Why Australia economy is good, but not great

With just two weeks to go until the end of the financial year, leading economist Craig James saw it is an opportune time to review how our economy and financial markets are faring compared with the rest of the world.

In a recent bulletin this is what the chief economist at Commsec had to say:

First, our economy is lagging. Certainly a key reason has been the floods and cyclone earlier this year that produced the biggest decline in economic activity in 20 years. Currently Australia’s economic growth rate of 1.0% ranks as fourth weakest of 42 countries tracked by The Economist magazine. The only weaker economies are Greece (-4.8%), Japan (-1.0%) and Spain (+0.8%).

Australian interest rates also remain the highest in the advanced world. Three-month rates are just below 5%, well above the US (0.12%), Japan (0.16%), UK (0.83%) and Europe (1.43%). Australia has the 14th highest interest rates of 42 countries tracked by The Economist.

Australia’s budget position is good, without being great. The poll conducted by the Economist Intelligence Unit suggests that Australia will have a budget deficit of 2.3% of GDP in 2011, ranking it 17th of 42 nations.

The Australian dollar has certainly been amongst the strongest currencies in the world over the past year. When expressed in Aussie dollars per US dollars (rather than US dollars per Aussie dollars – it matters!) the Aussie dollar has lifted just over 20% against the greenback. The Swedish krona, Swiss franc, Hungarian forint and Czech koruna have recorded similar gains over the past year.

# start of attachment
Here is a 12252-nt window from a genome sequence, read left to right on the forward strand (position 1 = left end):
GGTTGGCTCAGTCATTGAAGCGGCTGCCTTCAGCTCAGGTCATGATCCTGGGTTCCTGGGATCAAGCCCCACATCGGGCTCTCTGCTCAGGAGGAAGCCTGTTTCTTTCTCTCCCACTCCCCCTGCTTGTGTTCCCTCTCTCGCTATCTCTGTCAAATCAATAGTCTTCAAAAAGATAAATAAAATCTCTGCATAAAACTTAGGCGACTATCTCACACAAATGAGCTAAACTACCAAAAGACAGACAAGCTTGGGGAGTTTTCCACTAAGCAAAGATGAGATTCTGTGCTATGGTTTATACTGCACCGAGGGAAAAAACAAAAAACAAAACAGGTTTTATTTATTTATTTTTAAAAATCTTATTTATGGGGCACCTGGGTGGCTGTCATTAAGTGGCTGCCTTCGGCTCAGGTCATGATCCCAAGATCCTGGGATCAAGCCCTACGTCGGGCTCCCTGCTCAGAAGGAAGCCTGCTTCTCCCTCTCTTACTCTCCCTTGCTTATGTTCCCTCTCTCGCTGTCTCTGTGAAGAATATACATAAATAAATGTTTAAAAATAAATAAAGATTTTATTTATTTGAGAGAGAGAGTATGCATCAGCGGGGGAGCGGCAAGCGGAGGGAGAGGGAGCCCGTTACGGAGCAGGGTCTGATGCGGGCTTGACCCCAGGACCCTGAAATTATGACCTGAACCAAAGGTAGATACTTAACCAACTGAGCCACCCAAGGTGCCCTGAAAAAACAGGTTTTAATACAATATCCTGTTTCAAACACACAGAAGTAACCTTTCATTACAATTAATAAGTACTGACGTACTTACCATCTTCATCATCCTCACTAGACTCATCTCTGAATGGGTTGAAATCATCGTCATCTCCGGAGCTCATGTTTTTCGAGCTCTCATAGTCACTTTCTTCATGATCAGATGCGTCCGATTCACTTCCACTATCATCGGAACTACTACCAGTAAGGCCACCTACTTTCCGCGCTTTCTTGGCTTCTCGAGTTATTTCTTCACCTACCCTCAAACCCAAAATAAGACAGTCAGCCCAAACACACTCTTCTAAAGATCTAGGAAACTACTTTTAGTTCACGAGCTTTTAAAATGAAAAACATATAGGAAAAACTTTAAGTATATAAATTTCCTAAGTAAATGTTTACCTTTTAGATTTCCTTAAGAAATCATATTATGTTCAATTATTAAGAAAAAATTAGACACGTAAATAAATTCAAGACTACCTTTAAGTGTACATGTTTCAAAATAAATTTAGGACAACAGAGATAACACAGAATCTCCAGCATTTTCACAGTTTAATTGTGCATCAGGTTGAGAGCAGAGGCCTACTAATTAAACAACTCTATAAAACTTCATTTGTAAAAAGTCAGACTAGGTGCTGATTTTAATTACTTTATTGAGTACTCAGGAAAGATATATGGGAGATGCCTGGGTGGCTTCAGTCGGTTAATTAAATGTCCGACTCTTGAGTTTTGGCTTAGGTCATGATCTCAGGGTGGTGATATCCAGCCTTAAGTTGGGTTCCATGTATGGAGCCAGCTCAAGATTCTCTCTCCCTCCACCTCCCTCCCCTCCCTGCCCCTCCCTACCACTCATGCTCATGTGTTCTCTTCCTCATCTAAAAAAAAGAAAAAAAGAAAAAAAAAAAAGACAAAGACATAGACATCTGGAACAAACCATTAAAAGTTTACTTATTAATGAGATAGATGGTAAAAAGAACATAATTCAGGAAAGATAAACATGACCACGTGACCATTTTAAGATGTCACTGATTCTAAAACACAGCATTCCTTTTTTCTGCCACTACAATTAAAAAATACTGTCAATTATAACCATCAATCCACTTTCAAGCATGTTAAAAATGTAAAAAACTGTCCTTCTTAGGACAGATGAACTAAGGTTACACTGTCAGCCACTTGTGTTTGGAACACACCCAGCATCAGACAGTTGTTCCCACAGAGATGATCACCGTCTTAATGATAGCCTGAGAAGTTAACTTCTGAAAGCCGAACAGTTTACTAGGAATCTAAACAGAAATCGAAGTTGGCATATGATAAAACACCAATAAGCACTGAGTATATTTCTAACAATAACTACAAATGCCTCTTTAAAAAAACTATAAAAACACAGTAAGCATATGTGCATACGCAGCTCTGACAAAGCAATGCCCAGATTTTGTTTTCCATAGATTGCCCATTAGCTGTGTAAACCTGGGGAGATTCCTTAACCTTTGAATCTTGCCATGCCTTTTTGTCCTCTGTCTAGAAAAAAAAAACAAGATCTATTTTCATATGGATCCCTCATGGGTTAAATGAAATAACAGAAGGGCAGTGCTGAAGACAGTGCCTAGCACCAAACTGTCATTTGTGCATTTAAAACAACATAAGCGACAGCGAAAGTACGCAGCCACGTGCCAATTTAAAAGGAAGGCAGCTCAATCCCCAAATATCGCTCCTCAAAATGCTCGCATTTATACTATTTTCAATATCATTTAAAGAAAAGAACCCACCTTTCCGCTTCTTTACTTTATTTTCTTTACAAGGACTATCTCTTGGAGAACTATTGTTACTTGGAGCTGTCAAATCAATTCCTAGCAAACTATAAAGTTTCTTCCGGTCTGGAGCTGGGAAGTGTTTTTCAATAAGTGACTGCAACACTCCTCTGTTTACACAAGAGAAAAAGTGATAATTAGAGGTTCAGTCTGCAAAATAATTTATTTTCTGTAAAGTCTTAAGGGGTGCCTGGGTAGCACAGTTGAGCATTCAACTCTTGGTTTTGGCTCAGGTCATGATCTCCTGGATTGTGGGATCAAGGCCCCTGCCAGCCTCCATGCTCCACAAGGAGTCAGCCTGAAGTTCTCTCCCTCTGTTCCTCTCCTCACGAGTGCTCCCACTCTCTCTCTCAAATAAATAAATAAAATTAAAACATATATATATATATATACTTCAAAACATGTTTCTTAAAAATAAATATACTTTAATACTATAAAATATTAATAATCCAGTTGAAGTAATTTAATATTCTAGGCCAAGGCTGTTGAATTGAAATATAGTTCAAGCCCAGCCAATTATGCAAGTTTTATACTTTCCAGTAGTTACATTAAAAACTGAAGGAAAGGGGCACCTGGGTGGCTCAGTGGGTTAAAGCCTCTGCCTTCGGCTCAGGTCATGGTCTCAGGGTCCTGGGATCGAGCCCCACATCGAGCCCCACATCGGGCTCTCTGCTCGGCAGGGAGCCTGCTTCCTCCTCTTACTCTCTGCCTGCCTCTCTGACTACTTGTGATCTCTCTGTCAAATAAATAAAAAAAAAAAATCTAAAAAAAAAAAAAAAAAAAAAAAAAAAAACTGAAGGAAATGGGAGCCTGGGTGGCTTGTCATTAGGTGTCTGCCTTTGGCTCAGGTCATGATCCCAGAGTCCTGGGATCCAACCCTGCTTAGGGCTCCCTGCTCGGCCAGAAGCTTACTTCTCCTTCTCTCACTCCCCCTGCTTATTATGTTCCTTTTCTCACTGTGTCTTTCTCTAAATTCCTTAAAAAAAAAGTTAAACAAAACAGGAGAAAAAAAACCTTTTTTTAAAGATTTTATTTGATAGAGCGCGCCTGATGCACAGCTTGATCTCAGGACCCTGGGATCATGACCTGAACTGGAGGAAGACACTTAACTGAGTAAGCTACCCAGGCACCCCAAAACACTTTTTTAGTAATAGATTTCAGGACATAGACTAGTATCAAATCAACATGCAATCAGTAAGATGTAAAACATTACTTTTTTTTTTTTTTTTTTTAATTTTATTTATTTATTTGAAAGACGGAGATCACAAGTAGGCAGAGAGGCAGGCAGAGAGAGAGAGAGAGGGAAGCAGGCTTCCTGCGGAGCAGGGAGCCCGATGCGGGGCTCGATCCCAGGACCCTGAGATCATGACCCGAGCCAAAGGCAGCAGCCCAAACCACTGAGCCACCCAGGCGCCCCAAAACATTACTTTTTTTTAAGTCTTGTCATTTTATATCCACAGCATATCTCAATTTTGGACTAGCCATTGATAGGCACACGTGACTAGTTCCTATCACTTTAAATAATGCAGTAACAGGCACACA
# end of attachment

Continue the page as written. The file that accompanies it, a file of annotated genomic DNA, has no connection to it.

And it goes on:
The list of the weakest currencies over the year is dominated by countries from Africa and the Middle East.

The Australian sharemarket is still higher than a year ago, but other countries have clearly done much better. In local terms Australian shares are up around 7% over the financial year, putting our bourse in 51st position of 72 countries tracked. The stronger Australian dollar has clearly crimped interest and returns. Other countries with strong currencies have also had under-performing sharemarkets.

The strongest sharemarket gains have occurred in Sri Lanka (up 59%), followed by Argentina (up 42%) and Russia (up 37%). The US Dow Jones is up 22% from June 30 2010.

It certainly has been an interesting first half of the year and I intend to keep you up to date with all that’s going on in the world of property as well as give you an overview of the economy in future blogs.

Craig James is chief economist at Commsec.


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